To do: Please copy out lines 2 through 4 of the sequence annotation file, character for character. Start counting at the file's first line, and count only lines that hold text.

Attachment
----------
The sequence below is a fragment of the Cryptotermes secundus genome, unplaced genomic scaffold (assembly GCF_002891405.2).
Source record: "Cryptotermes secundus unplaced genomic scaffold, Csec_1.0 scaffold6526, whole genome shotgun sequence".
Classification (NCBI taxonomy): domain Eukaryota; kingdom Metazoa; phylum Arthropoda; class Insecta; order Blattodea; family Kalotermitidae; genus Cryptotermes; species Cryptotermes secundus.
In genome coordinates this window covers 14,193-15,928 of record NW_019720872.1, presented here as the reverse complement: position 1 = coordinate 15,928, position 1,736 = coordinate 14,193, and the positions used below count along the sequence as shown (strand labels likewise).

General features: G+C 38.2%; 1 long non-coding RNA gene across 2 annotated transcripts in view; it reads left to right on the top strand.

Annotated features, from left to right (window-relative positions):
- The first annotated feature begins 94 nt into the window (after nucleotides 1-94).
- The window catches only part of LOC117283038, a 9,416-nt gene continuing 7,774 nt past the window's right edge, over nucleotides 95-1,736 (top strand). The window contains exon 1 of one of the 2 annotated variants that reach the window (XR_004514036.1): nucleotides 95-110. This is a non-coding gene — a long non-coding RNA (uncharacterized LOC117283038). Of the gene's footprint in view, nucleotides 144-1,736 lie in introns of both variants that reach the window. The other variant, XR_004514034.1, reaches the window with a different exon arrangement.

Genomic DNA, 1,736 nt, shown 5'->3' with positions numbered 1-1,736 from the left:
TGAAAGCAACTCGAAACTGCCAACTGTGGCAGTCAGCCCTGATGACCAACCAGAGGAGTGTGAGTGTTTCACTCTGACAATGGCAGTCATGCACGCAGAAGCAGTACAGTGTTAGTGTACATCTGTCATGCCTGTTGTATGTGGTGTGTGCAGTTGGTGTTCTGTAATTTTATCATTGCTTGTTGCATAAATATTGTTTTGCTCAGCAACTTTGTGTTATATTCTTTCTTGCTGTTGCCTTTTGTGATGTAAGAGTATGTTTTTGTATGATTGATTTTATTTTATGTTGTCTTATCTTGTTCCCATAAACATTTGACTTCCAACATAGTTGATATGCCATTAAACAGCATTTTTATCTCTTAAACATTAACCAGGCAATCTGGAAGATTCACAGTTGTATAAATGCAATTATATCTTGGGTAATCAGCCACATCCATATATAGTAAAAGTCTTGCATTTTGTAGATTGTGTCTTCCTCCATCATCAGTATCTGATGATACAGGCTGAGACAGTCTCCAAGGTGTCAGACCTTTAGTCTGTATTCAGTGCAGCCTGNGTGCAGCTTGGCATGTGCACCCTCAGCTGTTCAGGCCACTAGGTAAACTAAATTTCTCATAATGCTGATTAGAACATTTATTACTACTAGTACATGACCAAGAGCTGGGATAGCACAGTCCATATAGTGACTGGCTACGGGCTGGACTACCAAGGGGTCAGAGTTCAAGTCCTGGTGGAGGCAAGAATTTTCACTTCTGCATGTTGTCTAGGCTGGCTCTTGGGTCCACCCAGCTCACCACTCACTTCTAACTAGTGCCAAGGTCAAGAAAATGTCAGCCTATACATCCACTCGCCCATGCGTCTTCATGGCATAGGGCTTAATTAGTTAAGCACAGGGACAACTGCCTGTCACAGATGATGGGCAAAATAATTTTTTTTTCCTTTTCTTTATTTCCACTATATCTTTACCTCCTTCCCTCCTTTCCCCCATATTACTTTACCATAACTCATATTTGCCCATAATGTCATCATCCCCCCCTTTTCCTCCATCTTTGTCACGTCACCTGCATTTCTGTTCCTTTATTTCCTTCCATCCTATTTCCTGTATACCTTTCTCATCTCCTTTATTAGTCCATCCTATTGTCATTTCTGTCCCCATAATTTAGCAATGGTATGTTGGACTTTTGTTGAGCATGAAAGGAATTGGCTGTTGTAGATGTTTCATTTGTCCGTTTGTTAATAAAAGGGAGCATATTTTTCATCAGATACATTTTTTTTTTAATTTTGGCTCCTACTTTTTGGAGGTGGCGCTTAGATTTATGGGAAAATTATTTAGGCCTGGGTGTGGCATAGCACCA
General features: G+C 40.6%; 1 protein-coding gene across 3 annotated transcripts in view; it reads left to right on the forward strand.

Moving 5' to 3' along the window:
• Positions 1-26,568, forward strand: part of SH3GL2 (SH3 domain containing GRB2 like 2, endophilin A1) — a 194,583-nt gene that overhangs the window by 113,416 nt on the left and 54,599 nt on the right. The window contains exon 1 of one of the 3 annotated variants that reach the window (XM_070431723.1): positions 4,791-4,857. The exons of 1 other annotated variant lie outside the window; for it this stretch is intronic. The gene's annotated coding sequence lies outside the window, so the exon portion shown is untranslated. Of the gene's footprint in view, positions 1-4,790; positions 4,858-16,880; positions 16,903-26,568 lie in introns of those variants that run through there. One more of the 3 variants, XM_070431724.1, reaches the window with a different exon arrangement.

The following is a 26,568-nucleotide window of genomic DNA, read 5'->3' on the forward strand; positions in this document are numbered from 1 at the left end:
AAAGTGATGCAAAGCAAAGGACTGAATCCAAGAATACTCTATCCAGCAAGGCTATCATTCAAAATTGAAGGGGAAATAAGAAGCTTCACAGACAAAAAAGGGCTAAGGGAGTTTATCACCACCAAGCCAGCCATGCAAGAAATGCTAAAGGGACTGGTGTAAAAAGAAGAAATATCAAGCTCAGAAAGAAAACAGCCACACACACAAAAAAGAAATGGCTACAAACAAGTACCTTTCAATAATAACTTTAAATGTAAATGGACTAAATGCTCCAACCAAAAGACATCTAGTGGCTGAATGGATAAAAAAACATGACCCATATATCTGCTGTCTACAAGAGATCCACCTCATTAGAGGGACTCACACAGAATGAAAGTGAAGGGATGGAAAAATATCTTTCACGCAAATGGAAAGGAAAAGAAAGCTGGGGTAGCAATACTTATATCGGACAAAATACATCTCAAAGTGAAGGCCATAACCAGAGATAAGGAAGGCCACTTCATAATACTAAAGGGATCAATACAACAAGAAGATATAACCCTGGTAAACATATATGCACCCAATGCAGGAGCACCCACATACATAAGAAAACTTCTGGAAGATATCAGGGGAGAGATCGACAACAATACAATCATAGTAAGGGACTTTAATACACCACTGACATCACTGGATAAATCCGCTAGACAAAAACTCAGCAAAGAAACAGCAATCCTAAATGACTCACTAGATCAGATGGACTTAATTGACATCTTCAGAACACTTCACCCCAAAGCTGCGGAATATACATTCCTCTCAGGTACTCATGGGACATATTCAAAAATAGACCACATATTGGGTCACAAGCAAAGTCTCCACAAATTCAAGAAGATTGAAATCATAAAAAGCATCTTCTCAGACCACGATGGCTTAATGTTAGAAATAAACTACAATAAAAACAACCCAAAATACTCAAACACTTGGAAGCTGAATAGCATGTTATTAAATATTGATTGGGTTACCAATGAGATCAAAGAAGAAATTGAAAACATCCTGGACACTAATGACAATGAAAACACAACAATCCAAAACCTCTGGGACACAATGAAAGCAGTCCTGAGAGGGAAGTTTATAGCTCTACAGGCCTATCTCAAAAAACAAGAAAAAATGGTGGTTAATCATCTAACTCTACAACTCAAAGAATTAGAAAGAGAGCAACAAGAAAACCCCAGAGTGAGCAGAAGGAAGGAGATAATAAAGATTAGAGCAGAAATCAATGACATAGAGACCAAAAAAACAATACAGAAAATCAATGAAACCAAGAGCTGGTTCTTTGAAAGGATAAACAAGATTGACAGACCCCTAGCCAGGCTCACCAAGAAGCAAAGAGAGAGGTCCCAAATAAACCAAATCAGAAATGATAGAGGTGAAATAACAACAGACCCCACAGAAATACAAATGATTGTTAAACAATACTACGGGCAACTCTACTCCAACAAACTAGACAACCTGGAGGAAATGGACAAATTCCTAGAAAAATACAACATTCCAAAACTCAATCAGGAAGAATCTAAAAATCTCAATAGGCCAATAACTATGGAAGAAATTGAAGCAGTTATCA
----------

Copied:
Source record: "Cryptotermes secundus unplaced genomic scaffold, Csec_1.0 scaffold6526, whole genome shotgun sequence".
Classification (NCBI taxonomy): domain Eukaryota; kingdom Metazoa; phylum Arthropoda; class Insecta; order Blattodea; family Kalotermitidae; genus Cryptotermes; species Cryptotermes secundus.
In genome coordinates this window covers 14,193-15,928 of record NW_019720872.1, presented here as the reverse complement: position 1 = coordinate 15,928, position 1,736 = coordinate 14,193, and the positions used below count along the sequence as shown (strand labels likewise).